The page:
Generic makers of a lower-priced version of a highly popular drug for treating multiple sclerosis asked the Supreme Court on Monday to allow them to start selling their product next month.  However, if they are kept off of the market by court order and not allowed to compete for more than a year, they asked that the brand-name company, Teva Pharmaceuticals, USA, be required to post a bond that apparently could run into the hundreds of millions of dollars.

The generic firms — Sandoz Inc., Momenta Pharmaceuticals, Inc., Mylan Pharmaceuticals, Inc., and Natco Pharma Ltd. — filed their opposition to a plea by Teva that seeks to block the generic alternatives of its drug Copaxone, at least while the Supreme Court moves ahead with review of a pending appeal by Teva seeking to revive its key patent on that drug (Teva Pharmaceuticals USA v. Sandoz).

Some of Teva’s patents on Copaxone are due to expire on May 24, and that is when the generic competitors want to launch their products.  At the core of the legal dispute, though, is a patent that is not due to expire until September of next year.  Teva wants protection from generic alternatives now, on the premise that marketing of those versions will so undercut its market that it will have no way to recover if its key patent is ultimately revived.

But, in their response, the generic companies argued that Teva has not asked for the only kind of legal relief that would protect it in the meantime and, in any event, it has not made a case for any form of relief from the effect of a federal appeals court ruling that Teva lost.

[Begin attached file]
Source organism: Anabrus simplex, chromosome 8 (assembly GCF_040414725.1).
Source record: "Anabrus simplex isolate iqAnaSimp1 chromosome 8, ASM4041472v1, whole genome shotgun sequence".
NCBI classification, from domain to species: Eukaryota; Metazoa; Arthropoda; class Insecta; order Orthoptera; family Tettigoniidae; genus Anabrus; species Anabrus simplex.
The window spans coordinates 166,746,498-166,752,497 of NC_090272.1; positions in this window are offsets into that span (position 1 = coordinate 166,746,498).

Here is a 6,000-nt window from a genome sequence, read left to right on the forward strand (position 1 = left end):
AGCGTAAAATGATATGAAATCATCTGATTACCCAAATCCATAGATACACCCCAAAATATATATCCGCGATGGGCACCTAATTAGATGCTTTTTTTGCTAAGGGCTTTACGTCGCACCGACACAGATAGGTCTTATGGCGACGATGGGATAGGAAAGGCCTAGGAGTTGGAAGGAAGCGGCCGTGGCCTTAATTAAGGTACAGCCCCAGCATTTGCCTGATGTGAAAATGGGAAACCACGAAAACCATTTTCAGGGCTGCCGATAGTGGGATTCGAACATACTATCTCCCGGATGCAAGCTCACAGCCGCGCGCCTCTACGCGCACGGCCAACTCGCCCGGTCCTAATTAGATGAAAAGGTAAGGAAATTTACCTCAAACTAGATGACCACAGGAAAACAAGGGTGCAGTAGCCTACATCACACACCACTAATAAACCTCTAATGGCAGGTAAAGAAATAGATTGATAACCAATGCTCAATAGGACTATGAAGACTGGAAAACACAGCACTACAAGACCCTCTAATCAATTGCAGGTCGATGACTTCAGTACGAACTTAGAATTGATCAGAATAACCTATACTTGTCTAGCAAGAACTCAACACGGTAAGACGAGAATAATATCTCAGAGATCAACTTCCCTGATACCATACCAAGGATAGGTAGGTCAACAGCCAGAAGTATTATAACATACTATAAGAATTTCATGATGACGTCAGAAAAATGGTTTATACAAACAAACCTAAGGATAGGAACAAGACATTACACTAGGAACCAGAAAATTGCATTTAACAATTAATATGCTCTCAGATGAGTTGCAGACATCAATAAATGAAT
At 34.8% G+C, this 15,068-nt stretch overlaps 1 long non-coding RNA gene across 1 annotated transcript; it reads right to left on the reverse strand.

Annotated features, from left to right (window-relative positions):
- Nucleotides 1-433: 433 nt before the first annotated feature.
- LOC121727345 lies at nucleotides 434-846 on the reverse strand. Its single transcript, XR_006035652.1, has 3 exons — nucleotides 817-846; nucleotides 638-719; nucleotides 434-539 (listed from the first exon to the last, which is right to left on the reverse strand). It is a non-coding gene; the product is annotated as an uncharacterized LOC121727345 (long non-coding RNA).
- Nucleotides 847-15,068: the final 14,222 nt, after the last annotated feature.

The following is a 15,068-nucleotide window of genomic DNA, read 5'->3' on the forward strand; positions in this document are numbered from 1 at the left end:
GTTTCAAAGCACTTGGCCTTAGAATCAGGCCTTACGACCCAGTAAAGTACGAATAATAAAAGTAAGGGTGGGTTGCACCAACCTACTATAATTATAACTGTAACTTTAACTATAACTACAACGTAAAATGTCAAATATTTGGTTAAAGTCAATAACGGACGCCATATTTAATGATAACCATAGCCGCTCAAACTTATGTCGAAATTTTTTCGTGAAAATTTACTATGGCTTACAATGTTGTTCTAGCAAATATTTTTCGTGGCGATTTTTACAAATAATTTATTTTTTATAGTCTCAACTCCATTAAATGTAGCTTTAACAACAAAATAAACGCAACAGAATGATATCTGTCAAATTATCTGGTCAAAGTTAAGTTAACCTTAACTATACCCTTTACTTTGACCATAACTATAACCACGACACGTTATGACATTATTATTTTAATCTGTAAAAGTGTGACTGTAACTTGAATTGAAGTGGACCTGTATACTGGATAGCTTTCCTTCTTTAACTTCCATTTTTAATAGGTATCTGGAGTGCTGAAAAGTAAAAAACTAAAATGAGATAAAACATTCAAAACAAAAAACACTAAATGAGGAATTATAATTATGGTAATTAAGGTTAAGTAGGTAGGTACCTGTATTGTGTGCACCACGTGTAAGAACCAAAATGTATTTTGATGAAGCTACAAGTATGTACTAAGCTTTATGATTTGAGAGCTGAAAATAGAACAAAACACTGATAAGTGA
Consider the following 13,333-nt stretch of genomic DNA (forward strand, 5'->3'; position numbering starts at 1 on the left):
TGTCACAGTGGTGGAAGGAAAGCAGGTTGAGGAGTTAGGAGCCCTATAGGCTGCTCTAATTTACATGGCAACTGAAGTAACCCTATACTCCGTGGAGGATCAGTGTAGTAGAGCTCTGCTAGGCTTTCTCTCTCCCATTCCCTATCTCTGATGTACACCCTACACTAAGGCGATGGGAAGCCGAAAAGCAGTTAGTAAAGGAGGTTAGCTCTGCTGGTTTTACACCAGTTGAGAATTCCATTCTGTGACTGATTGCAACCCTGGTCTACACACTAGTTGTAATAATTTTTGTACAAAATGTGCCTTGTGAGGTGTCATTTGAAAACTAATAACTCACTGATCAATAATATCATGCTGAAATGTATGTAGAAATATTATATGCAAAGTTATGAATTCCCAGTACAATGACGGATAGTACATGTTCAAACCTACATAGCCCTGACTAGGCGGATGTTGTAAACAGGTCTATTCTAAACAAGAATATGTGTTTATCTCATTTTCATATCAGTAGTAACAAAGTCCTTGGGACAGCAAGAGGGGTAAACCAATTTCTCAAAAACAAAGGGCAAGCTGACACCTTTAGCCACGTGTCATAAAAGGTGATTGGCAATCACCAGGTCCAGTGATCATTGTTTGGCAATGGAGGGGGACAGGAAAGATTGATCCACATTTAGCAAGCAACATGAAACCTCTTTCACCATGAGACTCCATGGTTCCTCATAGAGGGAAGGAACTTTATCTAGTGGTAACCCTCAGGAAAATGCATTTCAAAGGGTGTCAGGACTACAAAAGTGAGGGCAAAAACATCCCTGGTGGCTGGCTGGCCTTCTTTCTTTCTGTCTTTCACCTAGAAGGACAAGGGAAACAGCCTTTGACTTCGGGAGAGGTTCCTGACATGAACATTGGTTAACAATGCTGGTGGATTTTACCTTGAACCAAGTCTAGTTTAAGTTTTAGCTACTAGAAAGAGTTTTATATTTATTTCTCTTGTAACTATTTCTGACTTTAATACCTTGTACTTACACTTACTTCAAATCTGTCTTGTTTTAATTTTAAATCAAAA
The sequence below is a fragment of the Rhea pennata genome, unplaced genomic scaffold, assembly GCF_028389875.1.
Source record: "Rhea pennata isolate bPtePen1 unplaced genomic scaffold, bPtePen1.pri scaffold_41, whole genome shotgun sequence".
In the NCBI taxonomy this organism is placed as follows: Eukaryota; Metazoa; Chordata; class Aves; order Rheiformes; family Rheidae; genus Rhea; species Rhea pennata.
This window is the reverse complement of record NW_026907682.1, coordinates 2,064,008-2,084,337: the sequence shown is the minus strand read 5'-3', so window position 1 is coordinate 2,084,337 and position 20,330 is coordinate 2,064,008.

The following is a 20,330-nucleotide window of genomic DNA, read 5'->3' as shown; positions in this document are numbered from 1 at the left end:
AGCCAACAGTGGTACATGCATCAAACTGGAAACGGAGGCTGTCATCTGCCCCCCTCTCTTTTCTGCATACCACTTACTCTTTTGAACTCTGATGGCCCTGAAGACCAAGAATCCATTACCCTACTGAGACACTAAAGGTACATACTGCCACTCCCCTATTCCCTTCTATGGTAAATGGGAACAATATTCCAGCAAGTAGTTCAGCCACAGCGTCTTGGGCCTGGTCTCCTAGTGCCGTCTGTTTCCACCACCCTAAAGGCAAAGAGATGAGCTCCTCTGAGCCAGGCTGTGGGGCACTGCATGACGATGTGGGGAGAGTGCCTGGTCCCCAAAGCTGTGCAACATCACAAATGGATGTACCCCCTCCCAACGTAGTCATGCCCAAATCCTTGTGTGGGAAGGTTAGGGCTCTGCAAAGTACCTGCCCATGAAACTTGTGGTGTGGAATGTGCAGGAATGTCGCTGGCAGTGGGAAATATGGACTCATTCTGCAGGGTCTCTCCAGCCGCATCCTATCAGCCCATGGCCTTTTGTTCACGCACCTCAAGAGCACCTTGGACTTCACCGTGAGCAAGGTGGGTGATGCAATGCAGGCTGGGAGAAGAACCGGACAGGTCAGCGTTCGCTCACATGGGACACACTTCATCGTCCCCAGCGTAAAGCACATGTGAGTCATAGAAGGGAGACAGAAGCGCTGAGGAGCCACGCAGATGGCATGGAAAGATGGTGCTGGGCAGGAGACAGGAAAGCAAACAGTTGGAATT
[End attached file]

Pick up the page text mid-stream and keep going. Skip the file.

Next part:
Chief Justice John G. Roberts, Jr., has the Teva application for a postponement of the appeals court ruling so that the generics could not begin competing.  He has the authority to act on his own, or share the issue with his colleagues.  He had ordered the generics to file a response by Monday afternoon to the Teva application (13A1003).  The Court is not scheduled to review Teva’s petition until next Term, starting in October.

If the Supreme Court, or the Chief Justice, do grant Teva relief now, the generic companies contended, that should only be done on condition that Teva post “substantial bonds — one for Sandoz and one for Mylan — to ensure that Sandoz and Mylan can be fully compensated in the event it is determined” that temporary relief for Teva was granted incorrectly.

While the filing did not specify how high the bonds should be, the companies argued that the losses they would suffer from not being able to launch their competing products “would be hundreds of millions of dollars.”

That statement in the document apparently was based upon separate sworn statements by executives of the generic companies — statements that were not made public with their response.  “The information that justifies those amounts is highly sensitive,” the filing said.  They asked permission to file those declarations “under seal,” to be seen only by the Court and by lawyers for the two sides in the dispute.

Among other arguments that the generic firms made in arguing against any protection for Teva is that the company is moving quickly to switch patients who have been taking a 20-milligram dose of Copaxone to a 40-milligram dose that is protected by a patent that will be in force until 2030.  The shift is part of Teva’s strategy, the generic companies argued, to maintain monopoly control even though its main patent claim has been ruled invalid.

There is no timetable for the Chief Justice or the full Court to act on Teva’s application, but an order could come at any time now that the competing papers have been filed.


Posted in Featured, Merits Cases

Recommended Citation: Lyle Denniston, Generic firms seek big bond if kept off market, SCOTUSblog (Apr. 14, 2014, 6:51 PM),